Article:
In this embodiment, the roll of the dice will produce either of three values, with the values being of either 0 points, 5 points or 10 points. Preferably, each dice member will have four faces having 0 points in value, one face having 5 points and the last face having 10 points. An initial entry amount is established between the players, and for instance, that value could be established at 15 points.
The game is played between two players with the first player rolling so long as he rolls at least 5 points. The player continues to roll until he fails to roll any points. If the player does not reach 15 points, the value accumulated will revert to 0 and no accumulation of value is achieved. The initial starting value could be 15, 40 or 75 points, as desired between the players.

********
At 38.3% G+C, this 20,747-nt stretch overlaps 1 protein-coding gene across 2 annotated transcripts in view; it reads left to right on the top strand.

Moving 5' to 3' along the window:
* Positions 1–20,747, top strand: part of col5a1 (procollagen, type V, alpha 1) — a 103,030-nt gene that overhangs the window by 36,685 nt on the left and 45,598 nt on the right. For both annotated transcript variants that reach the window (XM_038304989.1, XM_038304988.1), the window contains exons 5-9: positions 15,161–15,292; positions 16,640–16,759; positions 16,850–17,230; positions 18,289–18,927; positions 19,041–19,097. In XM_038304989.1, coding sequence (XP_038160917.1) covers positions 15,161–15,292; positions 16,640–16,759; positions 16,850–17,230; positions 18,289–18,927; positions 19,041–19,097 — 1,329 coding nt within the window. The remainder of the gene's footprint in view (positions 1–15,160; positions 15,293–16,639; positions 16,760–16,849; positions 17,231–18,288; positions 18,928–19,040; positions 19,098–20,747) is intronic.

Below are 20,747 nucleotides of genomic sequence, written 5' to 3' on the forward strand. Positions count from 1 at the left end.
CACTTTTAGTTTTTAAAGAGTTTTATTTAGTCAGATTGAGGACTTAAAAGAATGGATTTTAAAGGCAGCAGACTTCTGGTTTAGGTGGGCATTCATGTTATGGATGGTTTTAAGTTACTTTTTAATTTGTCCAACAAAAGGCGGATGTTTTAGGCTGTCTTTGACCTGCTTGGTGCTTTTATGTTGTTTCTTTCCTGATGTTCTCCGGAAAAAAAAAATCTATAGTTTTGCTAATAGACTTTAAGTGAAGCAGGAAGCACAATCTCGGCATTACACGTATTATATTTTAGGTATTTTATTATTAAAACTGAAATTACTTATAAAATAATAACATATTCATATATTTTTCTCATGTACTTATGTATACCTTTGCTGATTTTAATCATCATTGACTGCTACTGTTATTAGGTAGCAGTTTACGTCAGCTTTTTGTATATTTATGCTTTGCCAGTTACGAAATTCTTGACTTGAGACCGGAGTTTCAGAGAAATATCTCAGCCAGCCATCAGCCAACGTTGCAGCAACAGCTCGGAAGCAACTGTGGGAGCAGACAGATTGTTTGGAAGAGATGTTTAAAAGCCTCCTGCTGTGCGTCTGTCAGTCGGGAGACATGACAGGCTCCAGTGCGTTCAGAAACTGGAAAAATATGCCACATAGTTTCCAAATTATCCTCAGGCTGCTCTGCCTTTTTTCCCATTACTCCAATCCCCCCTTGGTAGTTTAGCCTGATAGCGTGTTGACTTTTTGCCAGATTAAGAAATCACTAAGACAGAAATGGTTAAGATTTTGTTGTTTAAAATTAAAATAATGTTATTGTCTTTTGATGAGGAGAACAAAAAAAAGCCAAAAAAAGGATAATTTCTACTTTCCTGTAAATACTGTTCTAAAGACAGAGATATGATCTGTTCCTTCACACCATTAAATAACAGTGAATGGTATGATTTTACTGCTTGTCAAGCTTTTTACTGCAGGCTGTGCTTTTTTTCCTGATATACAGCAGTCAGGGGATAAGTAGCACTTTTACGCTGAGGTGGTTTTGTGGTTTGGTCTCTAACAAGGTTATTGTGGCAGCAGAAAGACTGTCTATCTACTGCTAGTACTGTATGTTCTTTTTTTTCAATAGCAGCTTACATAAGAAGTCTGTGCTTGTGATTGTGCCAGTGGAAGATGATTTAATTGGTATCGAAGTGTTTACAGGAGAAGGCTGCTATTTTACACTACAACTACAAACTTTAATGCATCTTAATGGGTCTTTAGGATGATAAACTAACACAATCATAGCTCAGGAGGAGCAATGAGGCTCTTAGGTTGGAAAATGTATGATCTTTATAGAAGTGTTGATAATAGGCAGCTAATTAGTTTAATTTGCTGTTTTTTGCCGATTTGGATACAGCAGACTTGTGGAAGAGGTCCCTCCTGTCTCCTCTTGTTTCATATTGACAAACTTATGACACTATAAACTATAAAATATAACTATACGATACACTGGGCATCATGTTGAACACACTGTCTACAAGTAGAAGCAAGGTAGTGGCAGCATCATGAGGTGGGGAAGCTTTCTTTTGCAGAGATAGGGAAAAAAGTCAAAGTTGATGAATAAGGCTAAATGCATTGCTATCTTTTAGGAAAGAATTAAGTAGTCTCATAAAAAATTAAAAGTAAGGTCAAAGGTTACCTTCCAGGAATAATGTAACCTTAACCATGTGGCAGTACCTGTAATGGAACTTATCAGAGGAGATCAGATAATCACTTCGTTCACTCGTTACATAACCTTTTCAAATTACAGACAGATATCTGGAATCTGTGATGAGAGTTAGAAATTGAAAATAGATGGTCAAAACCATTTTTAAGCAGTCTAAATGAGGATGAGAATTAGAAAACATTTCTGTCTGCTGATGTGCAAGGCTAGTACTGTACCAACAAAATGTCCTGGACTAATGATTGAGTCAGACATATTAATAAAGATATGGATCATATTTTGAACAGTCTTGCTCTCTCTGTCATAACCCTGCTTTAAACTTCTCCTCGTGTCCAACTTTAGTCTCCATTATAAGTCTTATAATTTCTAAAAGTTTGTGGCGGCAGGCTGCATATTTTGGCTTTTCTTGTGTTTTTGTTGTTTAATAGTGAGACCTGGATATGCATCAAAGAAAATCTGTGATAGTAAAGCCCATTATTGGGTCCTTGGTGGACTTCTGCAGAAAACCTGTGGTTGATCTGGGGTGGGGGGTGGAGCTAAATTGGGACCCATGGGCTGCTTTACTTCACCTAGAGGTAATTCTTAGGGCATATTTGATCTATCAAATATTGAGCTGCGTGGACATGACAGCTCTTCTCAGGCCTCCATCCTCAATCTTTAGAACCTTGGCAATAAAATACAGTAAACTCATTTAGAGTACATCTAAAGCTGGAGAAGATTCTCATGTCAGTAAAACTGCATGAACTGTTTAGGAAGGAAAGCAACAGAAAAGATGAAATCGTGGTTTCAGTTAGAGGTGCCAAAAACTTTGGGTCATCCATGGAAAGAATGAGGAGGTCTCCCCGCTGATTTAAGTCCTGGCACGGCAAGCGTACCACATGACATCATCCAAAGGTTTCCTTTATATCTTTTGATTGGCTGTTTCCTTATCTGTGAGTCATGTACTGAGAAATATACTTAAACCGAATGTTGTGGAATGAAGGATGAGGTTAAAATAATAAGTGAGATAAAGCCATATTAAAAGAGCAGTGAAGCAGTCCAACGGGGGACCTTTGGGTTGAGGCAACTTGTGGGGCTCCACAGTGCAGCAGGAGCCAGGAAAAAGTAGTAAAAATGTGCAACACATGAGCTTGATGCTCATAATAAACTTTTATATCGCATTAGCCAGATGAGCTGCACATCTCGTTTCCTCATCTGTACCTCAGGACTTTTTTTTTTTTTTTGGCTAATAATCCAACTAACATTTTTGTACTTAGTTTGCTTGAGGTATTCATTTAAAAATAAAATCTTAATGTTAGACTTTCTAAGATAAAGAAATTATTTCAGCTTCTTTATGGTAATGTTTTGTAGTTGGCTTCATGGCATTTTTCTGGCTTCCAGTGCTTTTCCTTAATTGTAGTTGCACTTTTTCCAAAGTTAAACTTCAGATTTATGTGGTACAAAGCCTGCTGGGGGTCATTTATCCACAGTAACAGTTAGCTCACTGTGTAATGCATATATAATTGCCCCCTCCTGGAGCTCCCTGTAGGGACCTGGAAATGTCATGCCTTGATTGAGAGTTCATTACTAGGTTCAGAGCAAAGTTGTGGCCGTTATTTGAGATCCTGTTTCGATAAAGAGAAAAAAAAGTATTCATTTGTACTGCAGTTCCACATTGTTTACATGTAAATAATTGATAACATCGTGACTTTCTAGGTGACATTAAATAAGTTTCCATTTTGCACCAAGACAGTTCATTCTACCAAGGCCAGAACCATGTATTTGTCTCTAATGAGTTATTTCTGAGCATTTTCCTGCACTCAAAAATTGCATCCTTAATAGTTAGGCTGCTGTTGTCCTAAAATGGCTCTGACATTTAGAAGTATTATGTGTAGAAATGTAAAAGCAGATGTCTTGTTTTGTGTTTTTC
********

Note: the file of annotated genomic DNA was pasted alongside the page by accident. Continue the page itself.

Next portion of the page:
Once the player reaches the established initial entry level, he can not lose that value but can only revert to it. As the player continues to roll at least 5 points, his culmulative count continues to increase. At ay point, he can stop his roll at a point value so that his next turn at rolling will not cause a diminution in culmulative value below the last stopped point value.
For instance, if the initial entry value is 40 and a player reaches 40, he can stop at that point and give the dice to the opponent to roll. If on the next roll the first player rolls and reaches 65, he can stop at that point giving the dice to the other player, so that the first player's count will always be at least 65. He continues to roll successively as long as he accumulates values of at least 5 points on each roll, but if he accumulates no points in any roll, the total point value accumulated from the last stop point value will be eradicated so that the player will return to value at the last stop point. The players can agree to an objective count to be reached which will determine the winner and the value of the game.